Objective - To determine what risk factors, other than genetic predisposition, contribute to the incidence of feline infectious peritonitis (FIP) in private breeding catteries and animal shelters. Design - Cats from 7 catteries and a shelter were observed monthly for 1 year. At each visit, cats were examined, fecal samples were collected for determination of feline coronavirus shedding, and blood samples were collected for determination of coronavirus antibody titers. Diagnostic tests were performed on all cats that died of FIP. Animals - 275 purebred or random-bred cats that were kept by private breeder-owners in homes. Results - 24 cats died of FIP during the study. Development of FIP was not associated with cattery, mean cat number, mean age, sex, cattery median coronavirus antibody titer, husbandry and quarantine practices, caging and breeding practices, or prevalence of concurrent diseases. However, risk factors for FIP included individual cat age, individual cat coronavirus titer, overall frequency of fecal coronavirus shedding, and the proportion of cats in the cattery that were chronic coronavirus shedders. Deaths from FIP were more frequent in fall and winter, and on the basis of analysis of cattery records, the number of deaths varied yearly. Epidemics (> 10% mortality rate) were reported at least once in 5 years in 4 catteries. Clinical Implications - Elimination of FIP from a cattery is only possible by total elimination of endemic feline enteric coronavirus (FECV) infection. The most important procedure to reduce FECV from catteries is elimination of chronic FECV shedders.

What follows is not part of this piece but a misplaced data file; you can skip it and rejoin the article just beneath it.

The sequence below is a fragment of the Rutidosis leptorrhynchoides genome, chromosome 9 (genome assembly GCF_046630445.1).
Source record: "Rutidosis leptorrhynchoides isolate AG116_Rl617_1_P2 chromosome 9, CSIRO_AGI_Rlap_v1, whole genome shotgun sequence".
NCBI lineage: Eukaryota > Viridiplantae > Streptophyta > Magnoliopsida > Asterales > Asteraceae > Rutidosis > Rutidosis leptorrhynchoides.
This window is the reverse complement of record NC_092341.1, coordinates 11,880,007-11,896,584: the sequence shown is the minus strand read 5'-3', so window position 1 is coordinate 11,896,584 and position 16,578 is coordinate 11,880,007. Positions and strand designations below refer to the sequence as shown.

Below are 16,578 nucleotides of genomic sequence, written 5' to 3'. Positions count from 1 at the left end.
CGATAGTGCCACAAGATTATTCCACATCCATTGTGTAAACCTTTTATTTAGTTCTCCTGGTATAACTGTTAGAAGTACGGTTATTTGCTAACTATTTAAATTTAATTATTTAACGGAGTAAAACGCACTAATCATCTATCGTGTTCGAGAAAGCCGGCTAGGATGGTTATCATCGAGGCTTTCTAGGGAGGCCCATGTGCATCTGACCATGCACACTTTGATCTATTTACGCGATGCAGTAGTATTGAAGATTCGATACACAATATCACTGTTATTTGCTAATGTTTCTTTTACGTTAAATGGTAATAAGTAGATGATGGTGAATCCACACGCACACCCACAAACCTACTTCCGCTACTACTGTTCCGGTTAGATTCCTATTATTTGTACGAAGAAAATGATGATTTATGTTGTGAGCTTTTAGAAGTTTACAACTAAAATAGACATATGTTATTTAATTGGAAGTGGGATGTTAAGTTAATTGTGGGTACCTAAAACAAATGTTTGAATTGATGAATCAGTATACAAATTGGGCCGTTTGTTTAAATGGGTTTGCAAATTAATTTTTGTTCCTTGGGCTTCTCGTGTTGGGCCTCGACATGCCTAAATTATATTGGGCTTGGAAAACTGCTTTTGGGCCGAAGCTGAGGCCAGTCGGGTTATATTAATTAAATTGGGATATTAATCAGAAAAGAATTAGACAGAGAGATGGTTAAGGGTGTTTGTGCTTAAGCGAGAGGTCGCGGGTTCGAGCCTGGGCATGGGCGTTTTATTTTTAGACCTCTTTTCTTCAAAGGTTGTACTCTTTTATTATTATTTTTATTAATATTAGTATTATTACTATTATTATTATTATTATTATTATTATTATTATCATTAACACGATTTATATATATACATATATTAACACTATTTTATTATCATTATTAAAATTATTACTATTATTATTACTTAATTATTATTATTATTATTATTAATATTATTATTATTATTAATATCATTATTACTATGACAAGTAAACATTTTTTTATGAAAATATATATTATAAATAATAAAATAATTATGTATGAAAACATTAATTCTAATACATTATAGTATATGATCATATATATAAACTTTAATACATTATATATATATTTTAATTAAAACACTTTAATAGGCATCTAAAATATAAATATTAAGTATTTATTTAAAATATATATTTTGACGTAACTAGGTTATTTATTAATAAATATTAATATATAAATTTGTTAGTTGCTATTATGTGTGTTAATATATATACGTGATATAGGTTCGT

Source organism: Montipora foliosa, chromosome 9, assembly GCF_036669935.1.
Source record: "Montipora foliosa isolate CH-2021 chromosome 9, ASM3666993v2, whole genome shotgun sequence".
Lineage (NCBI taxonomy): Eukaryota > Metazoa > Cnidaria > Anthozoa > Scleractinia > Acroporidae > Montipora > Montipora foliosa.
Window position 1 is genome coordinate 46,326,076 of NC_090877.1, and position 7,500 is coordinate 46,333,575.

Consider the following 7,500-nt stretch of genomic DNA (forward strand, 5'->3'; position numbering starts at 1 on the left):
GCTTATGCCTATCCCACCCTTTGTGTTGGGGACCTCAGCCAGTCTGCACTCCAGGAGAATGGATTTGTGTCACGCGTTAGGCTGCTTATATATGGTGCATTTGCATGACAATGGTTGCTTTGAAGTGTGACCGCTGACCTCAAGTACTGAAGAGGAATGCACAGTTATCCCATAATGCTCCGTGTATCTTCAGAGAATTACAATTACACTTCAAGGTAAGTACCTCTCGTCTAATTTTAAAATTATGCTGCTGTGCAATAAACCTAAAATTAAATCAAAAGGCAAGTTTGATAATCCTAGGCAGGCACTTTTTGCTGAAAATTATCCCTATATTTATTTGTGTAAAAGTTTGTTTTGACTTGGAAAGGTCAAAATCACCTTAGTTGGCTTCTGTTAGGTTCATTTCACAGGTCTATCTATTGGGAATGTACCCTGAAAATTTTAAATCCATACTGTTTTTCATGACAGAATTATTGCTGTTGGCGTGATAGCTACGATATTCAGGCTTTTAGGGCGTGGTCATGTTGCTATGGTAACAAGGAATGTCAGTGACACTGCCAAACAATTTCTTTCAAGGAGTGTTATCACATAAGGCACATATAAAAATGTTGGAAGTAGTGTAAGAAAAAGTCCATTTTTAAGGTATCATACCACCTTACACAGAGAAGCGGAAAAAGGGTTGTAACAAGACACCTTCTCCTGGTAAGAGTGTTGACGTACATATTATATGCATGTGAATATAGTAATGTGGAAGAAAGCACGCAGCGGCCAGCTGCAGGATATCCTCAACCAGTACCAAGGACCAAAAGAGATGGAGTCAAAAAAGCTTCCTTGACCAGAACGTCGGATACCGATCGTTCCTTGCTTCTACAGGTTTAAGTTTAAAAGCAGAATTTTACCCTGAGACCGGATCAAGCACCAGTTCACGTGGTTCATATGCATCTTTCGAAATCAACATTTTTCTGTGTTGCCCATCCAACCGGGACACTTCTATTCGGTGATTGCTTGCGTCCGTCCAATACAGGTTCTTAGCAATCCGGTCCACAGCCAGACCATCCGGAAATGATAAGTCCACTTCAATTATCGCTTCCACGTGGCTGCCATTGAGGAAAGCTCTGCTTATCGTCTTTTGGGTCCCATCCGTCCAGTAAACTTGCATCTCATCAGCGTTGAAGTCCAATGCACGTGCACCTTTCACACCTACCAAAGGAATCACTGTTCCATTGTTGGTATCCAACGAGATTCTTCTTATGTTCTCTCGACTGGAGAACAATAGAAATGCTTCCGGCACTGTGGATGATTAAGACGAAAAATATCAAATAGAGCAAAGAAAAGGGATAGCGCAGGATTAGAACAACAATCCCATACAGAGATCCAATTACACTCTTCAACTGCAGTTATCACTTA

|Original language||English (US)|
|Number of pages||6|
|Journal||Journal of the American Veterinary Medical Association|
|State||Published - May 1 1997|
ASJC Scopus subject areas